A woman looks at a giant billboard for a clothing shop, as she rides her bike along a street in downtown Shanghai, December 7, 2014.
Carlos Barria—Reuters
September 7, 2015

Companies like to believe their products are the best out there, but only the bravest firm would risk claiming so in China, where an updated advertising law means such boasts could now face legal action.

New rules go into force this month that ban the use of superlatives including “best,” “highest” and several others from Chinese advertising campaigns, the Wall Street Journal reports.

Although the Beijing government had already placed restrictions on such terms, the latest amendments clarify the previously ambiguous language on punishments. Using superlatives can now result in fines ranging from around $30,000 to nearly $160,000.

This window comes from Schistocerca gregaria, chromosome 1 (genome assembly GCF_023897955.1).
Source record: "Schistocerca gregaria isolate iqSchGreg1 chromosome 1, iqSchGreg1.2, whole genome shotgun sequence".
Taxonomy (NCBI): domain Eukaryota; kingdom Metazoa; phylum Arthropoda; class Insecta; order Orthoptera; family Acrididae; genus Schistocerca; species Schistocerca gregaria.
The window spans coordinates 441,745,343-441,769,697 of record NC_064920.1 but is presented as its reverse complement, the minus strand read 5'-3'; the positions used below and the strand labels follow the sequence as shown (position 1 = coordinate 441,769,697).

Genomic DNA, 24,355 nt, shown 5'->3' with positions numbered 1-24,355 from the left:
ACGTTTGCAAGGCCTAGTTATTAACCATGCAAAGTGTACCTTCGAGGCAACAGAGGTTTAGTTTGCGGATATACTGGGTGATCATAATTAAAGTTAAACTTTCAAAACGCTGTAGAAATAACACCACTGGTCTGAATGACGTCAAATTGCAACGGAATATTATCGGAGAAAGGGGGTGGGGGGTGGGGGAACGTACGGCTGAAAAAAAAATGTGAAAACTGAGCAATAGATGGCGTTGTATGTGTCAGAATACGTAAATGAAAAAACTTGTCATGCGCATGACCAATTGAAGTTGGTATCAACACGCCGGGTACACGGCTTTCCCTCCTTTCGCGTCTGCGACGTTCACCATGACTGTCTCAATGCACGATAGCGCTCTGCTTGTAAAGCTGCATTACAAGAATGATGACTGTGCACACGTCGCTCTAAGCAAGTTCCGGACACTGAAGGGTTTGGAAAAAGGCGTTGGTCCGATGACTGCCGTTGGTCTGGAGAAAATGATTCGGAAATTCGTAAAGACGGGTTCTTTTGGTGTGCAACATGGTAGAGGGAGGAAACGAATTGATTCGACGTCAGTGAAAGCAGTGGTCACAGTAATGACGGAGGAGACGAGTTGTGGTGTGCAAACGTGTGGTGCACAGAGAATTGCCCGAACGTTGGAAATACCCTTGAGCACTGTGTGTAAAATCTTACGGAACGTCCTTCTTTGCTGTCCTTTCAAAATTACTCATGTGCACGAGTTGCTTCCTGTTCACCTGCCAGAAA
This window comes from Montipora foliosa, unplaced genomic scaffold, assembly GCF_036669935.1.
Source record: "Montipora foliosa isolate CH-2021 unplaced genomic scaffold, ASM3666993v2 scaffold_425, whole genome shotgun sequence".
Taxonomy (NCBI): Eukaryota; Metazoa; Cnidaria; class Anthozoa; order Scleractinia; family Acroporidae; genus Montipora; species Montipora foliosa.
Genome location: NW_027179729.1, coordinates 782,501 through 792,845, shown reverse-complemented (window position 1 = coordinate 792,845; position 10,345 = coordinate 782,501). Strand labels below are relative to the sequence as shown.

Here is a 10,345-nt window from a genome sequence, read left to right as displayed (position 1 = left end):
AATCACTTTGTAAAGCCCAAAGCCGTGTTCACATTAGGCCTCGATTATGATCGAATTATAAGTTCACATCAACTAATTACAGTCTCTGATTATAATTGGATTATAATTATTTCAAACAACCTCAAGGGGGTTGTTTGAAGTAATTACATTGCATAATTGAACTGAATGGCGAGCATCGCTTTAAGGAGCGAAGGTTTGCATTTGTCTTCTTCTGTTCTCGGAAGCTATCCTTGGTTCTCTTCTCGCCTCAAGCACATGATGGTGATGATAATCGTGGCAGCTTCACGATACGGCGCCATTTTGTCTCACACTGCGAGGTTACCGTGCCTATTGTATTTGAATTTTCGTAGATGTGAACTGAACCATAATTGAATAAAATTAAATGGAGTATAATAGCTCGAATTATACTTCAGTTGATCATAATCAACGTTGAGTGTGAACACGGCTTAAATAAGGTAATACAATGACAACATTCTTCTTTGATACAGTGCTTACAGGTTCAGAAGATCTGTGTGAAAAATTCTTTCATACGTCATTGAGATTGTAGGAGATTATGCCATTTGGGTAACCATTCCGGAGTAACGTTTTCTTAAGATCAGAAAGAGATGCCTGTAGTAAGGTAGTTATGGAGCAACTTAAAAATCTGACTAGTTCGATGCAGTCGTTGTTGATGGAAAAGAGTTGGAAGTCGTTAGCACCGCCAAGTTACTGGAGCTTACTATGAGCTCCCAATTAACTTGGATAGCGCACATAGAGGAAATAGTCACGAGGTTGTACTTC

“This version of the law emphasizes its importance and implementation,” Yin Wang, ad supervisor for a Chinese-language magazine, told the Journal. “I think that’s why everybody takes this so seriously.”

Yin added that since the law provides a handful of illegal superlatives but not a full list, specific violations may be determined by China’s regulatory body for companies — the State Administration of Industry and Commerce.

Read more at the Wall Street Journal.

Write to Rishi Iyengar at rishi.iyengar@timeasia.com.

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